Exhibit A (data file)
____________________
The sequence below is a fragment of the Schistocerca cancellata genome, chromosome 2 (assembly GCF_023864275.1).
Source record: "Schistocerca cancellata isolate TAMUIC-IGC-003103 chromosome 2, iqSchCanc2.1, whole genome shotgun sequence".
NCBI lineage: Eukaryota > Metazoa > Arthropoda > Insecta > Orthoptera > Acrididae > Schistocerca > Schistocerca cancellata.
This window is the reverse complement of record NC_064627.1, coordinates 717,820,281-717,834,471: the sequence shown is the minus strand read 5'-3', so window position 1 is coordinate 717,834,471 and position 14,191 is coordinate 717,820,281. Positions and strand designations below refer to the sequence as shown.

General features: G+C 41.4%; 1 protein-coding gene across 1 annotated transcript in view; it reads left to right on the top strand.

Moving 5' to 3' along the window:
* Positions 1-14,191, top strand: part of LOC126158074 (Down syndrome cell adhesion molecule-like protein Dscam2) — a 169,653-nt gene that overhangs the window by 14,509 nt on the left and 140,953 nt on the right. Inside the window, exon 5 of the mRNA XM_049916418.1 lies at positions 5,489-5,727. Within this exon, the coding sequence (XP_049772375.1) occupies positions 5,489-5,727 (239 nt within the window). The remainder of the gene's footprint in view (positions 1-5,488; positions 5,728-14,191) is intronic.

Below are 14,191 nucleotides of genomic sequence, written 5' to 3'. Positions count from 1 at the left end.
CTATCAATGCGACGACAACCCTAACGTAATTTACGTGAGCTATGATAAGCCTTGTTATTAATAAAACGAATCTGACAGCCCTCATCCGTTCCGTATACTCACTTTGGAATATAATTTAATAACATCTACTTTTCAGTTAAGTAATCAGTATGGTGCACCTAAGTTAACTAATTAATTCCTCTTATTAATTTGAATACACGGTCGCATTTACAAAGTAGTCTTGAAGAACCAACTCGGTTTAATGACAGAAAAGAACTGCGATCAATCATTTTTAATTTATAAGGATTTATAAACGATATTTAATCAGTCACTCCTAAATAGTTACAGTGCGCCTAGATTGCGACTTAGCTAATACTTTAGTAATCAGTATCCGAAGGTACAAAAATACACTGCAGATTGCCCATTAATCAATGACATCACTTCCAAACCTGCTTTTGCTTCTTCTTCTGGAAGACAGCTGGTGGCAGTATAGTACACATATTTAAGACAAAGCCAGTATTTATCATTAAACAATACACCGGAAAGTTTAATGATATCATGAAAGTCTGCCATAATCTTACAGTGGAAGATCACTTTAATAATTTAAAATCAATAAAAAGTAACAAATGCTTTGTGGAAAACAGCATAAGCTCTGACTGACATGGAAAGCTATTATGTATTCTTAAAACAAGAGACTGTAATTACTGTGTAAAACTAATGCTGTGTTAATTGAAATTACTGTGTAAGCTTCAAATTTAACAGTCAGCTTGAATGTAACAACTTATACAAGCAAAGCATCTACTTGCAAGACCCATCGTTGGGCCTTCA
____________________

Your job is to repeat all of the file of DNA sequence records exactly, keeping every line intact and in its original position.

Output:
The sequence below is a fragment of the Schistocerca cancellata genome, chromosome 2 (assembly GCF_023864275.1).
Source record: "Schistocerca cancellata isolate TAMUIC-IGC-003103 chromosome 2, iqSchCanc2.1, whole genome shotgun sequence".
NCBI lineage: Eukaryota > Metazoa > Arthropoda > Insecta > Orthoptera > Acrididae > Schistocerca > Schistocerca cancellata.
This window is the reverse complement of record NC_064627.1, coordinates 717,820,281-717,834,471: the sequence shown is the minus strand read 5'-3', so window position 1 is coordinate 717,834,471 and position 14,191 is coordinate 717,820,281. Positions and strand designations below refer to the sequence as shown.

General features: G+C 41.4%; 1 protein-coding gene across 1 annotated transcript in view; it reads left to right on the top strand.

Moving 5' to 3' along the window:
* Positions 1-14,191, top strand: part of LOC126158074 (Down syndrome cell adhesion molecule-like protein Dscam2) — a 169,653-nt gene that overhangs the window by 14,509 nt on the left and 140,953 nt on the right. Inside the window, exon 5 of the mRNA XM_049916418.1 lies at positions 5,489-5,727. Within this exon, the coding sequence (XP_049772375.1) occupies positions 5,489-5,727 (239 nt within the window). The remainder of the gene's footprint in view (positions 1-5,488; positions 5,728-14,191) is intronic.

Below are 14,191 nucleotides of genomic sequence, written 5' to 3'. Positions count from 1 at the left end.
CTATCAATGCGACGACAACCCTAACGTAATTTACGTGAGCTATGATAAGCCTTGTTATTAATAAAACGAATCTGACAGCCCTCATCCGTTCCGTATACTCACTTTGGAATATAATTTAATAACATCTACTTTTCAGTTAAGTAATCAGTATGGTGCACCTAAGTTAACTAATTAATTCCTCTTATTAATTTGAATACACGGTCGCATTTACAAAGTAGTCTTGAAGAACCAACTCGGTTTAATGACAGAAAAGAACTGCGATCAATCATTTTTAATTTATAAGGATTTATAAACGATATTTAATCAGTCACTCCTAAATAGTTACAGTGCGCCTAGATTGCGACTTAGCTAATACTTTAGTAATCAGTATCCGAAGGTACAAAAATACACTGCAGATTGCCCATTAATCAATGACATCACTTCCAAACCTGCTTTTGCTTCTTCTTCTGGAAGACAGCTGGTGGCAGTATAGTACACATATTTAAGACAAAGCCAGTATTTATCATTAAACAATACACCGGAAAGTTTAATGATATCATGAAAGTCTGCCATAATCTTACAGTGGAAGATCACTTTAATAATTTAAAATCAATAAAAAGTAACAAATGCTTTGTGGAAAACAGCATAAGCTCTGACTGACATGGAAAGCTATTATGTATTCTTAAAACAAGAGACTGTAATTACTGTGTAAAACTAATGCTGTGTTAATTGAAATTACTGTGTAAGCTTCAAATTTAACAGTCAGCTTGAATGTAACAACTTATACAAGCAAAGCATCTACTTGCAAGACCCATCGTTGGGCCTTCA